1. Olivari N. The latissimus flap. Br J Plast Surg. 1976;29:126–128.
2. Schneider WJ, Hill HL Jr, Brown RG. Latissimus dorsi myocutaneous flap for breast reconstruction. Br J Plast Surg. 1977;30:277–281.
3. De Mey A, Lejour M, Declety A, et al. Late results and current indications of latissimus dorsi breast reconstructions. Br J Plast Surg. 1991;44:1–4.
4. McCraw JB, Maxwell GP. Early and late capsular “deformation” as a cause of unsatisfactory results in the latissimus dorsi breast reconstruction. Clin Plast Surg. 1988;15:717–726.
5. Yu P. Breast reconstruction at the MD Anderson Cancer Center. Gland Surg. 2016;5:416–421.
6. Disa JJ, McCarthy CM, Mehrara BJ, et al. Immediate latissimus dorsi/prosthetic breast reconstruction following salvage mastectomy after failed lumpectomy/irradiation. Plast Reconstr Surg. 2008;121:159e–164e.
7. DeLong MR, Tandon VJ, Rudkin GH, et al. Latissimus dorsi flap breast reconstruction—a nationwide inpatient sample review. Ann Plast Surg. 2017;78(5 suppl 4):S185–S188.
8. Nahabedian MY, Momen B, Galdino G, et al. Breast Reconstruction with the free TRAM or DIEP flap: patient selection, choice of flap, and outcome. Plast Reconstr Surg. 2002;110:466–475; discussion 476.
9. Durkin AJ, Pierpont YN, Patel S, et al. An algorithmic approach to breast reconstruction using latissimus dorsi myocutaneous flaps. Plast Reconstr Surg. 2010;125:1318–1327.
10. Perdikis G, Koonce S, Collis G, et al. Latissimus dorsi myocutaneous flap for breast reconstruction: bad rap or good flap? Eplasty. 2011;11:e39.
11. Garusi C, Lohsiriwat V, Brenelli F, et al. The value of latissimus dorsi flap with implant reconstruction for total mastectomy after conservative breast cancer surgery recurrence. Breast. 2011;20:141–144.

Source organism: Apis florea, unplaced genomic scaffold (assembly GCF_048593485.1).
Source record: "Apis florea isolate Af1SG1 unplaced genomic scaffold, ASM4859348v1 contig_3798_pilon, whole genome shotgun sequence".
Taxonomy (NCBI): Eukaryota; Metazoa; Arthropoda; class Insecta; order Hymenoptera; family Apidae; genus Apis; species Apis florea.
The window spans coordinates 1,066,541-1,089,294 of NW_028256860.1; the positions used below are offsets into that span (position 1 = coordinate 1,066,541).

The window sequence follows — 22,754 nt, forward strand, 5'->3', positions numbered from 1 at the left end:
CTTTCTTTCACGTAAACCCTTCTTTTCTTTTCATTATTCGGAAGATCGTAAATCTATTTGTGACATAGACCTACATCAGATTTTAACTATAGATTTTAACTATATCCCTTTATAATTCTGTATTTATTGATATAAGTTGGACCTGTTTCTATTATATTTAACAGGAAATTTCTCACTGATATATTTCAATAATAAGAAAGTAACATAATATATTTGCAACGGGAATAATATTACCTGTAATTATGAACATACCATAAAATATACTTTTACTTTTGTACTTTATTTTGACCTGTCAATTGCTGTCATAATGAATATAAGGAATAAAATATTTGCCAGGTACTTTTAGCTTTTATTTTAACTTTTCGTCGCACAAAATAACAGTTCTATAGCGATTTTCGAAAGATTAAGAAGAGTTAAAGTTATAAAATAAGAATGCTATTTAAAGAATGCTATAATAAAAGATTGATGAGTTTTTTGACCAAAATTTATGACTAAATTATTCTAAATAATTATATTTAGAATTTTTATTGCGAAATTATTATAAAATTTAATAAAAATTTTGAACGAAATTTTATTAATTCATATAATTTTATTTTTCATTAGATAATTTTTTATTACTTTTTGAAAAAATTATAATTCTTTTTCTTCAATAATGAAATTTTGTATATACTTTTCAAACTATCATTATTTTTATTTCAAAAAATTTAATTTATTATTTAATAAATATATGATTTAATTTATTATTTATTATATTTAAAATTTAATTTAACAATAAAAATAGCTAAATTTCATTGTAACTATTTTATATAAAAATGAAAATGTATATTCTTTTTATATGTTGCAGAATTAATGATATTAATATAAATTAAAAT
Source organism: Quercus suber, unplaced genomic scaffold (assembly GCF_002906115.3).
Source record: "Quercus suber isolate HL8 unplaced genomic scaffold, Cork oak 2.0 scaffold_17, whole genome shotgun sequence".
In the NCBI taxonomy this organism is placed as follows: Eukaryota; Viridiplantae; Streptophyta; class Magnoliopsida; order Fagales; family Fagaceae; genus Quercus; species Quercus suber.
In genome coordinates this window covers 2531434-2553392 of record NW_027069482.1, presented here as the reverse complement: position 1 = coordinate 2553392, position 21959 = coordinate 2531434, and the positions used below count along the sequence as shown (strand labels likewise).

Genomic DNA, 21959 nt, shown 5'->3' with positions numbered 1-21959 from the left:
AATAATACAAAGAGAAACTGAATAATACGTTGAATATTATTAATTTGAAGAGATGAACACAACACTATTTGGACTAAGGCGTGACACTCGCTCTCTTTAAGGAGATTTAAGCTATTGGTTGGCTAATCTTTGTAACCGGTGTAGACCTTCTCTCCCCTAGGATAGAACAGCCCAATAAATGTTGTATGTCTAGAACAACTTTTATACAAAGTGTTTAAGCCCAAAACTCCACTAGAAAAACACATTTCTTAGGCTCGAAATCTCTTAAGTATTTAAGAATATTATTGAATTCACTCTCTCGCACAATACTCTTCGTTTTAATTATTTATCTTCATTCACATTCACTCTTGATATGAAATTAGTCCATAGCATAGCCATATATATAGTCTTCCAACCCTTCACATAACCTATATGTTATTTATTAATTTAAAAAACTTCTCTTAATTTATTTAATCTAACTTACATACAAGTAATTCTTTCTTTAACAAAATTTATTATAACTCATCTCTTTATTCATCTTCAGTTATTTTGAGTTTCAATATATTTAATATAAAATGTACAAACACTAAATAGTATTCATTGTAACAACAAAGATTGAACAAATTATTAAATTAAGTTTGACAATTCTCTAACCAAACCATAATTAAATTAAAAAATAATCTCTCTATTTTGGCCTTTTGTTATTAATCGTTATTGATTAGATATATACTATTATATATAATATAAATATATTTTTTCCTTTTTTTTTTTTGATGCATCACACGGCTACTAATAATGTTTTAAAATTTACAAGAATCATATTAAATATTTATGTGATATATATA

12. Spear SL, Boehmler JH, Taylor NS, et al. The role of the latissimus dorsi flap in reconstruction of the irradiated breast. Plast Reconstr Surg. 2007;119:1–9; discussion 10.
13. Chang DW, Barnea Y, Robb GL. Effects of an autologous flap combined with an implant for breast reconstruction: an evaluation of 1000 consecutive reconstructions of previously irradiated breasts. Plast Reconstr Surg. 2008;122:356–362.
14. Fischer JP, Basta MN, Shubinets V, et al. A systematic meta-analysis of prosthetic-based breast reconstruction in irradiated fields with or without autologous muscle flap coverage. Ann Plast Surg. 2016;77:129–134.
15. Forman DL, Chiu J, Restifo RJ, et al. Breast reconstruction in previously irradiated patients using tissue expanders and implants: a potentially unfavorable result. Ann Plast Surg. 1998;40:360–363; discussion 363.
16. Momoh AO, Ahmed R, Kelley BP, et al. A systematic review of complications of implant-based breast reconstruction with prereconstruction and postreconstruction radiotherapy. Ann Surg Oncol. 2014;21:118–124.
17. Smith SL. Functional morbidity following latissimus dorsi flap breast reconstruction. J Adv Pract Oncol. 2014;5:181–187.
18. Paolini G, Longo B, Laporta R, et al. Permanent latissimus dorsi muscle denervation in breast reconstruction. Ann Plast Surg. 2013;71:639–642.